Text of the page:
DOES A RESPONDENT NEED A LAWYER TO RESPOND OR DEFEND AN ORDER OF PROTECTION?
Does a Respondent need a Lawyer to respond or defend an Order of Protection?
The safe answer is yes, but not always.
Russo Law Offices has experienced lawyers who can handle the defense of any Order of Protection.
In some cases, we have been able to resolve the issues without even a court appearance and/or advised the client to appear pro se (without an attorney).
Without a full and complete evaluation of your case, it is impossible to decide what is best for your situation.
The possible consequences to a respondent, including arrest and incarceration, are too numerous to address in this forum. Seek advice from an attorney of your choice.
Russo Law Offices will provide an initial consultation at no charge to assist you.
It is best not to wait until you have appeared in Court to consult an attorney.
Ideally as soon as you have notice and/or are served with papers you should contact the Russo Law Offices for advice. 630-690-3635
Delay can hamper a Lawyers ability to obtain the best possible result.
An Order of Protection remedies can include but not be limited to the following:
- Removal from your residence
- Limitations on being within 1000 feet or more from the protected parties
- Paying for temporary housing and expenses of the Petitioner
- Prohibit you from going to the protected parties, place of employment, schools, place of worship, care facilities and/or other places
- Granting temporary custody of minor children and/or setting of support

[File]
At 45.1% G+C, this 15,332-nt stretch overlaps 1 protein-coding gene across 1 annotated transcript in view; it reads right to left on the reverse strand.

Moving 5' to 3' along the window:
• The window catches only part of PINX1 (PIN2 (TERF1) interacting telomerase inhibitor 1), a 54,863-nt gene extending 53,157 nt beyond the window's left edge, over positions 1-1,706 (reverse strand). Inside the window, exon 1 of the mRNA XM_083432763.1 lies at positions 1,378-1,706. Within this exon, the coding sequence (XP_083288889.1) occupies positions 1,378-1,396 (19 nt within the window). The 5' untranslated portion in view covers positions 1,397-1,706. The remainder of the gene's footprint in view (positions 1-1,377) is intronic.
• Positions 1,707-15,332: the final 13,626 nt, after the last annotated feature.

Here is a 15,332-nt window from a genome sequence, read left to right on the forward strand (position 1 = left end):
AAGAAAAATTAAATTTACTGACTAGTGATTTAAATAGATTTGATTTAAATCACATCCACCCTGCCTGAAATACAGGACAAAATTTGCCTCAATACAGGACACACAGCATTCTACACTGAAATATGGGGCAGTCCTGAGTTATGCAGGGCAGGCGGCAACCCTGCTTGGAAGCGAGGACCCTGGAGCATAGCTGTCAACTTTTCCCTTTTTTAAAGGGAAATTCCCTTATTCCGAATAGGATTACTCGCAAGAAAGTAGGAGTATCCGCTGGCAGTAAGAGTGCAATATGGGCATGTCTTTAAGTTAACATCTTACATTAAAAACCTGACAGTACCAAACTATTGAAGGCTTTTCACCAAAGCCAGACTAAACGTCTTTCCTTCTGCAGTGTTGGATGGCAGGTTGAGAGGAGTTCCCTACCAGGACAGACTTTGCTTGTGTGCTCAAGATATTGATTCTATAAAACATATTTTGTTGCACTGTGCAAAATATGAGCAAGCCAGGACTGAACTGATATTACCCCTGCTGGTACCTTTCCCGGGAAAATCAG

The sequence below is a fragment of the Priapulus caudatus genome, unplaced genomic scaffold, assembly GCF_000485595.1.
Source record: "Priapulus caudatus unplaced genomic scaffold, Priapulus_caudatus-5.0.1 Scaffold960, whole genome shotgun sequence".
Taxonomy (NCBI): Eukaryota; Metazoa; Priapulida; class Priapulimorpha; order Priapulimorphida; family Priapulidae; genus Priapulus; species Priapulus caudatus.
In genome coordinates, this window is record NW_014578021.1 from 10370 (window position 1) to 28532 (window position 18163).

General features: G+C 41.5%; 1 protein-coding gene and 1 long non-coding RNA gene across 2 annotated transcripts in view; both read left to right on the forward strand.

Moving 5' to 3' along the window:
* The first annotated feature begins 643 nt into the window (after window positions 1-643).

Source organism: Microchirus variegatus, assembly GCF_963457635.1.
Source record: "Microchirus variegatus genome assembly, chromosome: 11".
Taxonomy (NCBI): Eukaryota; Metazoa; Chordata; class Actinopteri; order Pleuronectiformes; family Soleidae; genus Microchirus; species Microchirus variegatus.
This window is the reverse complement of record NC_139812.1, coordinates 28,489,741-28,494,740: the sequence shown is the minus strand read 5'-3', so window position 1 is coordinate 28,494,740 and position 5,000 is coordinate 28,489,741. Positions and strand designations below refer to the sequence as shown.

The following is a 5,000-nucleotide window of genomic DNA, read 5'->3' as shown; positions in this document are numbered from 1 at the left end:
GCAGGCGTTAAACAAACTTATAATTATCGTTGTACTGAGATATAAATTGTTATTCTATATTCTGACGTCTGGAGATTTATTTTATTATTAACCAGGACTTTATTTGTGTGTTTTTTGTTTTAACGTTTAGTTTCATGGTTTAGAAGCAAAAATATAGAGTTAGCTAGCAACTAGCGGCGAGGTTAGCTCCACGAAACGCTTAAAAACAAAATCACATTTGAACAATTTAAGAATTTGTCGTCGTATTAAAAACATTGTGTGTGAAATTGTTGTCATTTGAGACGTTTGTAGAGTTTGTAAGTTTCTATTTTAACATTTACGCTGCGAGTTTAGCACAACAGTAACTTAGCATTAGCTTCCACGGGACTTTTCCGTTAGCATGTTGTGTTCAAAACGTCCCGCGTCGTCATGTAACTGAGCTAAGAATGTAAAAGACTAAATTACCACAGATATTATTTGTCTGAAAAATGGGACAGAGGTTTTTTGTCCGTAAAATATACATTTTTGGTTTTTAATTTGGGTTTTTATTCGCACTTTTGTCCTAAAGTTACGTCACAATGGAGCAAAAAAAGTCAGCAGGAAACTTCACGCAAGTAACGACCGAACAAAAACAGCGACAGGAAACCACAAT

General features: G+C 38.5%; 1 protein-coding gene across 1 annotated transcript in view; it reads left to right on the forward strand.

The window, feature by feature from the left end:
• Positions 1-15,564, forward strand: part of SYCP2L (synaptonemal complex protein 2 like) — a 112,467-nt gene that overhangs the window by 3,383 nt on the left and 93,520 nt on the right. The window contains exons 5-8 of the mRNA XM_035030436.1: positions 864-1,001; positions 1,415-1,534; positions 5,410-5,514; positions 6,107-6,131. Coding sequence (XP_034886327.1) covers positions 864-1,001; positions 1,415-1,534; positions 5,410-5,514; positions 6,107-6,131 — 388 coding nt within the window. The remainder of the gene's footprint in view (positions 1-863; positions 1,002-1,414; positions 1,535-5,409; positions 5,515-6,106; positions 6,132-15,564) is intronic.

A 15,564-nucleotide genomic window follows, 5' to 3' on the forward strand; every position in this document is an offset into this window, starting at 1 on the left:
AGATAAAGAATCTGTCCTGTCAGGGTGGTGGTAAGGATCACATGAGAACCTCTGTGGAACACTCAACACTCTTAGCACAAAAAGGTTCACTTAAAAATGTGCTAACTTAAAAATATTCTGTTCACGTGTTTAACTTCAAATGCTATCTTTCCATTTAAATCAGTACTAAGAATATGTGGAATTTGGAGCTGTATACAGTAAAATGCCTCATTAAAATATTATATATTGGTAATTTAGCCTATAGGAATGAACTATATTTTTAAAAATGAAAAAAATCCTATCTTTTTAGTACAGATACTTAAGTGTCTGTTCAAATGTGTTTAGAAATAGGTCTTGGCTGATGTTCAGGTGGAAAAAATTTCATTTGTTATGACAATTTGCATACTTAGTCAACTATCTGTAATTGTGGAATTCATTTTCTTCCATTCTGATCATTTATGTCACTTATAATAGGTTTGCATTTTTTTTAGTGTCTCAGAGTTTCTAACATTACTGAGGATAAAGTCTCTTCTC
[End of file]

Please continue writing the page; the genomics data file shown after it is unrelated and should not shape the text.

- Limit visitation and/or contact with minor children
- Mandate Court ordered counseling
- Grant temporary custody of certain personal property and/or vehicles
- Limit the transfer and/or sale of certain property
- Limit the use of alcohol and/or drugs
- Affect the possession of Firearm and firearm ammunition and potentially the cancellation or suspension of your FOID and Concealed carry permits
Respondents need to know that:
- The paperwork entered in Court Proceedings are available for Public Access
- The order of protection is a public record and may affect future employment
- Ignoring or violating an Order of Protection, even if the parties agree could result in an arrest and is punishable by imprisonment and/or fines.
- A Petitioner can not give you permission to violate or ignore the order
- The parties cannot modify the orders entered without returning to Court
- Once entered, only a Court can modify, cancel or terminate the order
- The court may not modify or cancel an order even if both parties agree
- The protection granted is enforceable in all 50 states
- Any statements made may affect other cases
- Courts often consider prior orders of protection in other court cases
- The allegations in an order of protection, even if dismissed can have consequences when a background check or google search is conducted Retaining an experienced attorney not only gives you the best opportunity to obtain the best possible outcome, but you will also have the protection of Attorney-Client privilege to protect the confidential information you provide to your attorney.